The craziness of our erotic fantasies lies at least partly in that we imagine they’re about connecting with other people. Then we connect, and realize that on a scale of 1 to 10, where 10 is a perfect fit between what we’d dreamed about and what’s happening, being face to face with this man/with these men is, like, so not a 10. It’s not at all what we imagined. Instead, it’s real, waking life, in the presence of someone else whose inner world and whose fantasies are as complex as our own, and as unfamiliar as another country. Therapist Hedy Schleifer talks about crossing the bridge to the world of the other, “carrying only my passport in a clear plastic bag.”
The moments of disillusionment that ensue are critical, and precious. They’re a wakeup call from self-absorbed (and self-deluding) slumber. We can slap the alarm off and go back to sleep--or in this case, back off in disappointment and go on dreaming the impossible wet dream. We can go on sleeping our way through a dozen more sexual encounters, or a hundred, or a thousand, thinking the next one will offer it all, whatever the fuck “it” is.
Or else, we can begin to recognize that all longing is only imperfectly answerable, and the real magic starts when we fall more deeply into the encounter that’s here before us, now.
In the light of another’s difference, paradoxically we come to know ourselves better. We can start to look at our fantasies themselves to ask what they mean, where they come from, why we find them so compelling. And in the eyes and arms of one who isn’t ourselves, we can come to feel the presence of One who isn’t ourselves.

Wednesday, October 26, 2016

Gotta Love Those Jesuits

At the field house on the campus of St. Louis University.

 
(Courtesy of Hoppergrass.)

Tuesday, October 18, 2016

No Excuse for Sex

 


A few days ago I had coffee with a friend who wanted some information on the work of the Body Electric School. I shared my own experience of how powerful BE’s work can be, and of the deep impact I’ve seen it make on others.
Later on, the talk turned to sex-positive Christianity. My friend brought up one of the best books of the 1970s on the subject: James Nelson’s Embodiment: An Approach to Sexuality and Christian Theology. (Nelson went on to write further important work on the subject: Between Two Gardens: Reflections on Sexuality and Religious Experience (1983); The Intimate Connection: Male Sexuality and Masculine Spirituality (1988); Body Theology (1992).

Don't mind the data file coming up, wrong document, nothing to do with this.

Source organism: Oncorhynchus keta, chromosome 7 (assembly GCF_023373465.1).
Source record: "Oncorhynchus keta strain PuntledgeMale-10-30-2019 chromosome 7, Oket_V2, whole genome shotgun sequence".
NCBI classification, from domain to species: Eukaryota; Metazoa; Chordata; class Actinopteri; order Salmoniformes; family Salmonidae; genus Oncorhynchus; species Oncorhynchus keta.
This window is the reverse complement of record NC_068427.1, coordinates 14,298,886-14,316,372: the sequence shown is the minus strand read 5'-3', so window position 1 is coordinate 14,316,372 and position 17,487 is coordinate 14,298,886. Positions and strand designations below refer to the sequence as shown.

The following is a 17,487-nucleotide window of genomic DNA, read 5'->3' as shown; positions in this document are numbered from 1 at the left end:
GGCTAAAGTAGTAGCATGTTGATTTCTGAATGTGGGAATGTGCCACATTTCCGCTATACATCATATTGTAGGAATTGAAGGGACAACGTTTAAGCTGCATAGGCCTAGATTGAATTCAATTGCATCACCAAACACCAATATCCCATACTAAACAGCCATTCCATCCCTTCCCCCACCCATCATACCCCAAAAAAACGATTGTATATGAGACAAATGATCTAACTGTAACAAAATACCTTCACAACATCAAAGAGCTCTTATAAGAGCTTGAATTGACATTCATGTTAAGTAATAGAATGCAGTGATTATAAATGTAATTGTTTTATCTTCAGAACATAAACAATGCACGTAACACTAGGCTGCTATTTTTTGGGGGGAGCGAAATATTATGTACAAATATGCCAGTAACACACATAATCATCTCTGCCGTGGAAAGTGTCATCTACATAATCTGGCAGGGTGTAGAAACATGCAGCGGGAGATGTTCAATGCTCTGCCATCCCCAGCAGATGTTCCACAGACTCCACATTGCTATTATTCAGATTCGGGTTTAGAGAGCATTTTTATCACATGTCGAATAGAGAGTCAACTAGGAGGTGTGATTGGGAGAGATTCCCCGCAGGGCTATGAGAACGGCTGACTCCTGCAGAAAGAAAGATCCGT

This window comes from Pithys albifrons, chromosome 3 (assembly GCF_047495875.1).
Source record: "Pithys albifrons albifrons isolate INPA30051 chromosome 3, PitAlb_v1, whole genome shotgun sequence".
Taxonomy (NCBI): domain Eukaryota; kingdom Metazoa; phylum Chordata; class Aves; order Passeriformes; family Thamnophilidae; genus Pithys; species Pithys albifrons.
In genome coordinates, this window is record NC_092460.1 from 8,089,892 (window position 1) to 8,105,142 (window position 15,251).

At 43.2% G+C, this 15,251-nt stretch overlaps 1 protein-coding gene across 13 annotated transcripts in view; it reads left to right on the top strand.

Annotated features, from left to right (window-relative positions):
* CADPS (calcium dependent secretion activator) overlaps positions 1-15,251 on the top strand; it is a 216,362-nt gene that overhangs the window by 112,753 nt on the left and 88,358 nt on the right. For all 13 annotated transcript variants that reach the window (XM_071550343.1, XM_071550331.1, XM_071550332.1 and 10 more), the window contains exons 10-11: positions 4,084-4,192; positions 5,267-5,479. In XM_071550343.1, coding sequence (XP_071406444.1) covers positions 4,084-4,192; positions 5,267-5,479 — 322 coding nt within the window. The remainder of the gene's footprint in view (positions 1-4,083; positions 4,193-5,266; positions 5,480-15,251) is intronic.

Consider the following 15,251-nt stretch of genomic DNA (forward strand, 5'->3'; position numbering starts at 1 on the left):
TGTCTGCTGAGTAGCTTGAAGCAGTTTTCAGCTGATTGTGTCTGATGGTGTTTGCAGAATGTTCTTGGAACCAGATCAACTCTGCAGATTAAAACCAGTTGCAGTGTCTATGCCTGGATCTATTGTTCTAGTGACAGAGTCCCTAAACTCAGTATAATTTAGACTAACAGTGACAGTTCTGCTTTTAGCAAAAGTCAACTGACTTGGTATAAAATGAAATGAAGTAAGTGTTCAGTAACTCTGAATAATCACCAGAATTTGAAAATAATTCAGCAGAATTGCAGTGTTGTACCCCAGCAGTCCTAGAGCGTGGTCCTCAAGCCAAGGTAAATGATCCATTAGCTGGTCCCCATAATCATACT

Though Nelson’s book was a breath of fresh air in its day, I observed that he still felt the need to make a defensive plea that sex is fine because it’s in the service of another, more legitimate, good. I shared with my friend my general sense that even now, nearly forty years on, that’s pretty much the best you can hope for from official church discourse.
Conservative Christian theology still sees the excuse for sex being procreation and  the containment of lust, while traditional Christian marriage ceremonies still cite Paul’s dictum that the relation between man and wife is an allegory of that between Christ and the Church. (Try keeping that in mind in your bedroom.)
Most liberal Christian theological approaches are looser, but still can’t get past the notion that sex has to be justified.  Liberals mostly just shift to a broader understanding of what could rescue sex from, well, just being sex. Nobody who has to watch their back in Churchland is likely to say that sex needs no more justification as part of a lovingly created world than our impulse to eat, to sleep, to breathe, to seek out companionship, to create homes, to explore the world.
Of course our sexual choices have far-reaching ethical implications. But our sexual longings, our sexual expressions, shouldn’t be subject to a tyranny of surveillance about the end that justifies them any more than a dozen other aspects of our lives. Our erotic inclinations and experiences are rich material for reflection on the nature of our relations with our deepest selves, with others, with God. It’s the quality of those relations we should be paying attention to, not whether our experiences pass muster before the fact because we have an excuse for them. There’s no excuse for sex, and there doesn’t need to be.